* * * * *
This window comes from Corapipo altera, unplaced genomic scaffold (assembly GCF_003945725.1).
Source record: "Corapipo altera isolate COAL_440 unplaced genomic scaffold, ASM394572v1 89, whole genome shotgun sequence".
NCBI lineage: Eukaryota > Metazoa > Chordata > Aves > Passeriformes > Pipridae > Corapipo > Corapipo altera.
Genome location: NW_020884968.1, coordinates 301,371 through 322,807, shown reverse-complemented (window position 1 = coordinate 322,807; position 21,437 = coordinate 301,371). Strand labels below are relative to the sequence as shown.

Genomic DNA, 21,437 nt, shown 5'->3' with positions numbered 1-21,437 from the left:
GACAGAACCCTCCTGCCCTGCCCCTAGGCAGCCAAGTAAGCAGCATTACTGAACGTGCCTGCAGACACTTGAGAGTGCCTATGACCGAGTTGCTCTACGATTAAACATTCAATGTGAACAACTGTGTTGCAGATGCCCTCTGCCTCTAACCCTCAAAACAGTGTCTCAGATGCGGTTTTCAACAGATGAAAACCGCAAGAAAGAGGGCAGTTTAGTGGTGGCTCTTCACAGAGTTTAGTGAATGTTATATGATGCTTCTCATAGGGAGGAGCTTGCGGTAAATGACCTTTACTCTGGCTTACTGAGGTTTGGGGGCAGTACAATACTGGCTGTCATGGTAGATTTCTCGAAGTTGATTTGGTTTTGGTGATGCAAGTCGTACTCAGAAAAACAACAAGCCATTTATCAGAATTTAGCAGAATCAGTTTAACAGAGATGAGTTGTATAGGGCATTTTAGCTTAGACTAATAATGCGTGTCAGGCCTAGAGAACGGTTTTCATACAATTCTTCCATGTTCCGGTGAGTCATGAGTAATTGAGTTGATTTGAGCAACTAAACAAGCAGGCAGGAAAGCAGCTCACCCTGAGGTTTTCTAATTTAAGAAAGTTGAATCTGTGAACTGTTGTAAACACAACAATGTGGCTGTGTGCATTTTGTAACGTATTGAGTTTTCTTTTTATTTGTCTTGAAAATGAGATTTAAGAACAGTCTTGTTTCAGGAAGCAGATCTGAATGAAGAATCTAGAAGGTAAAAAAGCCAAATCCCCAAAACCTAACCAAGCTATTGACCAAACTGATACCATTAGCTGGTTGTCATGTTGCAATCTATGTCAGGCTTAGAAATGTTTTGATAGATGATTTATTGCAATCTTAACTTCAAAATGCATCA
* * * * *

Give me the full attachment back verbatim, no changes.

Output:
This window comes from Corapipo altera, unplaced genomic scaffold (assembly GCF_003945725.1).
Source record: "Corapipo altera isolate COAL_440 unplaced genomic scaffold, ASM394572v1 89, whole genome shotgun sequence".
NCBI lineage: Eukaryota > Metazoa > Chordata > Aves > Passeriformes > Pipridae > Corapipo > Corapipo altera.
Genome location: NW_020884968.1, coordinates 301,371 through 322,807, shown reverse-complemented (window position 1 = coordinate 322,807; position 21,437 = coordinate 301,371). Strand labels below are relative to the sequence as shown.

Genomic DNA, 21,437 nt, shown 5'->3' with positions numbered 1-21,437 from the left:
GACAGAACCCTCCTGCCCTGCCCCTAGGCAGCCAAGTAAGCAGCATTACTGAACGTGCCTGCAGACACTTGAGAGTGCCTATGACCGAGTTGCTCTACGATTAAACATTCAATGTGAACAACTGTGTTGCAGATGCCCTCTGCCTCTAACCCTCAAAACAGTGTCTCAGATGCGGTTTTCAACAGATGAAAACCGCAAGAAAGAGGGCAGTTTAGTGGTGGCTCTTCACAGAGTTTAGTGAATGTTATATGATGCTTCTCATAGGGAGGAGCTTGCGGTAAATGACCTTTACTCTGGCTTACTGAGGTTTGGGGGCAGTACAATACTGGCTGTCATGGTAGATTTCTCGAAGTTGATTTGGTTTTGGTGATGCAAGTCGTACTCAGAAAAACAACAAGCCATTTATCAGAATTTAGCAGAATCAGTTTAACAGAGATGAGTTGTATAGGGCATTTTAGCTTAGACTAATAATGCGTGTCAGGCCTAGAGAACGGTTTTCATACAATTCTTCCATGTTCCGGTGAGTCATGAGTAATTGAGTTGATTTGAGCAACTAAACAAGCAGGCAGGAAAGCAGCTCACCCTGAGGTTTTCTAATTTAAGAAAGTTGAATCTGTGAACTGTTGTAAACACAACAATGTGGCTGTGTGCATTTTGTAACGTATTGAGTTTTCTTTTTATTTGTCTTGAAAATGAGATTTAAGAACAGTCTTGTTTCAGGAAGCAGATCTGAATGAAGAATCTAGAAGGTAAAAAAGCCAAATCCCCAAAACCTAACCAAGCTATTGACCAAACTGATACCATTAGCTGGTTGTCATGTTGCAATCTATGTCAGGCTTAGAAATGTTTTGATAGATGATTTATTGCAATCTTAACTTCAAAATGCATCA